India and China, in their contest to establish dominance over South Asia, are creating a hostile environment in the region, and, as a fallout, crimping economic prospects of their smaller neighbors.
Besides the economic setback, Sino-Indian duel for strategic upper-hand is also exacting a human tool, namely repression of Muslim minorities in Myanmar and Hindus in Sri Lanka.
Until Delhi and Beijing have a minimal strategic relationship for mutual economic and trade benefits, the region will continue to suffer an economic hemorrhage to the detriment of all.
The inability of these two giants to have some form of a minimal strategic relationship for mutual economic and trade benefits continues to hurt them as well as their neighbors.
How brinkmanship by India and China affects their neighbors was evident recently at the United Nations. More than 500,000 Rohingya Muslims have fled to Bangladesh since August to avoid persecution by Myanmar’s army. But both Beijing and Delhi dismissed it as Yangon’s internal affair, because they wish to be in good graces of strategically important, natural-resource-rich Myanmar.
India, China Fuel Tension
Their policies have fueled regional tension. Bengalis are pressing their government to arm the refugees to fight Myanmar’s military. Dhaka has conveyed its displeasure to both India and China over their policies.
On the contrary, if Dhaka and Yangon maintain good neighborly relations, they can aid each other on the economic front, boosting their yearly trade volume 10 times exceeding $1 billion. Bangladesh can tap into Myanmar’s huge potential hydroelectric power. Along with India and China, they can build an economic corridor to improve lives of 400 million hapless residents in the region.
Cast against these possibilities the recent India-China brawl. In June, China started building a road in Bhutan’s Doklam Plateau, near India’s border. Bhutan sought India’s backing to assert its land ownership. India marched its soldiers to help Bhutan. The standoff began because of India’s sensitivity to China’s move, which would give Beijing access to a corridor that connects India to its restive northeastern states. China suspects that Bhutan’s assertion of its claims has been prompted by Delhi. The tension eased after both sides backed down.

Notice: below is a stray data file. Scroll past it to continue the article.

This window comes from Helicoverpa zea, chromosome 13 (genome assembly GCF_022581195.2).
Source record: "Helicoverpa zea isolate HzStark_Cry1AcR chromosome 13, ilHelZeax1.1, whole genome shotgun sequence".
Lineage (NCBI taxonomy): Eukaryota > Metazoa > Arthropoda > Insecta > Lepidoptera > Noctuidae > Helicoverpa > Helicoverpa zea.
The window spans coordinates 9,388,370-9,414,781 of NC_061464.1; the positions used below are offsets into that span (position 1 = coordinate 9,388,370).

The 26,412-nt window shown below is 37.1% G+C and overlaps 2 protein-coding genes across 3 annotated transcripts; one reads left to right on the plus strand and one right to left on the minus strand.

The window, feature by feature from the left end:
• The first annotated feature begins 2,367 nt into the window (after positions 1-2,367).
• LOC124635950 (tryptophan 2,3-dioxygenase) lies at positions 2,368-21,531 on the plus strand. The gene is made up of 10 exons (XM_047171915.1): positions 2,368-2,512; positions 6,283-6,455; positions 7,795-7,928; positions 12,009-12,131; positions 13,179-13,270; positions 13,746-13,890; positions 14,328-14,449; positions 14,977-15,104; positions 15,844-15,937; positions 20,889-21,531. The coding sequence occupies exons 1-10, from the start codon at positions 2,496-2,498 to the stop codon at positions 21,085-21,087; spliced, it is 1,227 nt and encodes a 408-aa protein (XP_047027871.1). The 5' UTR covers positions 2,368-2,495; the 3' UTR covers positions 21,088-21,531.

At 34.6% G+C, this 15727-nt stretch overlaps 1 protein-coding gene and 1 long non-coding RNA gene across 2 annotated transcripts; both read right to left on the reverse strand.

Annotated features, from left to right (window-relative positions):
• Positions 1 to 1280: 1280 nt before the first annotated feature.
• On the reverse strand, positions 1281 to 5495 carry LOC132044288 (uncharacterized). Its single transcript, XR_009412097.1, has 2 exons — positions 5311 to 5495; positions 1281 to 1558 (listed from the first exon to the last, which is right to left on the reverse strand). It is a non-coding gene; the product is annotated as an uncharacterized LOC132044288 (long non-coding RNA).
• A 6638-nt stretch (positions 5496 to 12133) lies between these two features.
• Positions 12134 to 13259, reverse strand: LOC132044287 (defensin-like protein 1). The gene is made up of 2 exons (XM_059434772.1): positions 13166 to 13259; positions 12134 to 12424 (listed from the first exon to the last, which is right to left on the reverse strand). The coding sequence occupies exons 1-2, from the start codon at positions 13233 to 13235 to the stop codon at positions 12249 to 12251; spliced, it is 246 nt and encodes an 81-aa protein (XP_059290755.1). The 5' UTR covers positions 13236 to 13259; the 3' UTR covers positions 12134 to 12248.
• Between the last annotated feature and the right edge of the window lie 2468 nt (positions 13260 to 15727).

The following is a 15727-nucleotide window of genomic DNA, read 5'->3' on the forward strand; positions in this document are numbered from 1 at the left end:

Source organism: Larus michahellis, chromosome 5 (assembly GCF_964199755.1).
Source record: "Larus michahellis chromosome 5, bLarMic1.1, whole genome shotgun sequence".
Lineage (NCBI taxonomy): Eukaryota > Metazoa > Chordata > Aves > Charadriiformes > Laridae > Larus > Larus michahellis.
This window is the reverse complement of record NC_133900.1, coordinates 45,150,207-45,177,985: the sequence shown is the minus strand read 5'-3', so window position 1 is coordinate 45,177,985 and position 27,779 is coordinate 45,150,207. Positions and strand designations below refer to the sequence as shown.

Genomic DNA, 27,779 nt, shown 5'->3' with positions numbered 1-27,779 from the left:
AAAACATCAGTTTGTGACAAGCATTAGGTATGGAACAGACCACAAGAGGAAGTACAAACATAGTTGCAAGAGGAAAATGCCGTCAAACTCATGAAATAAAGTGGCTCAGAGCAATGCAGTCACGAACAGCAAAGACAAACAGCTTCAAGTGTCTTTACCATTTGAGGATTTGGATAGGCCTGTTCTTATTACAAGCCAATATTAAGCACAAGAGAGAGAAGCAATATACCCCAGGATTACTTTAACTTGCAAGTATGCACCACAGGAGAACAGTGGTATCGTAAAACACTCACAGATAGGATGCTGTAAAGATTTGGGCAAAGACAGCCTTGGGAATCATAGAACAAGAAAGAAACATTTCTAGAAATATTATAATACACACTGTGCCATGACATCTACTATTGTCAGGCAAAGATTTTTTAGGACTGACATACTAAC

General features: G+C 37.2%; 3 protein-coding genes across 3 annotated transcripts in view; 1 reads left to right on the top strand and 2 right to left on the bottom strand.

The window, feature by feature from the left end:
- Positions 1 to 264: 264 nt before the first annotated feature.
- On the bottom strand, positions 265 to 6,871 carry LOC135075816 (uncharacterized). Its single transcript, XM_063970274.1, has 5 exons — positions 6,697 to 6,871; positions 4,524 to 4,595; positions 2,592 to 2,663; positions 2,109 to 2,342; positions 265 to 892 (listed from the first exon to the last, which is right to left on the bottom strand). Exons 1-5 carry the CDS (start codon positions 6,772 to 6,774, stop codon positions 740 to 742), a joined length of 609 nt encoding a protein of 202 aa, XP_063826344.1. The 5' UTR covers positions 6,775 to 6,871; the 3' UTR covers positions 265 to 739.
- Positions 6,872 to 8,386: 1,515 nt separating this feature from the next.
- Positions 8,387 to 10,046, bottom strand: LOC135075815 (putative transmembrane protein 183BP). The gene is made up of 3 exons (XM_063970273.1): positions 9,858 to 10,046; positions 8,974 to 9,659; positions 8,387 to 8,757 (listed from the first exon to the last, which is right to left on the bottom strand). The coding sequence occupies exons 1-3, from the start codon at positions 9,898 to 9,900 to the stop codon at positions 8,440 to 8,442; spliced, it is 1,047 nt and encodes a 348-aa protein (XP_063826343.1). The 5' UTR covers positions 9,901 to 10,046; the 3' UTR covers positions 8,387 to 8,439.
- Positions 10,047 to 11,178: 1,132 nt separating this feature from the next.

Humanity Takes Back Seat
The critical issue for Bhutan is entirely different, however. For Bhutan, Doklam is important, but it is a minor distraction compared with economic developments.
In Sri Lanka, Hindu citizens are the casualties of the Sino-Indian cold war. Defending ethnic Tamils from army excesses after the separatist Tamil Tigers lost the civil war in 2009 was paramount for Tamil Nadu. But India sacrificed them in favor of economic and military issues because of the China factor.
China’s aid to Sri Lanka boomed since the 26-year-long civil war ended. China’s two deep-sea ports projects in Sri Lanka are located at strategic points in global sea trade. Mega projects like these help Beijing draw Colombo into its One Belt and One Road Initiative, a plan to connect Asia to Europe and Africa via rail, road and sea links.
Public attitudes in China and India against granting territorial concessions limit both the nations’ flexibility in negotiations on the long-running border dispute.
Pakistan is another battleground. Beijing is doing several big infrastructure deals under the China-Pakistan Economic Corridor plan. India opposes the corridor, saying it passes through Pakistan Occupied Kashmir, which is integral part of India. India’s opposition stems from its fear that the project could help China build a navy base by linking Pakistan’s Arabian Sea port with Xinjiang province.
Border Disputes Bedevil Solution
None of the smaller neighbors, however, wants China and India to fight. After complaining about China’s attempt to build a road in Doklam, Bhutan went into hibernation, signaling it opposition to a Sino-Indian war.
Because of the sheer size of its landmass, economy and military, India sees itself as regional Big Brother. But its little siblings seek to protect their interests. China misses no opportunity to exploit this resentment to solidify its position. And, every time Beijing makes a move, India takes a cautionary note.
Because of the long-running border conflict, India sees its bilateral relationship with China tilted toward its adversary. This perception leads India to oppose a Chinese-led regional trade pact and a dramatic opening of its market to Chinese consumer goods.
Until Delhi and Beijing remove the border dispute, the region will continue to suffer an economic hemorrhage to the detriment of all. Both sides seem to understand that. But public attitudes against granting territorial concessions limit their flexibility in negotiations. Preparing the public with a stiff dose of pragmatism is the prime task ahead for both Delhi and Beijing.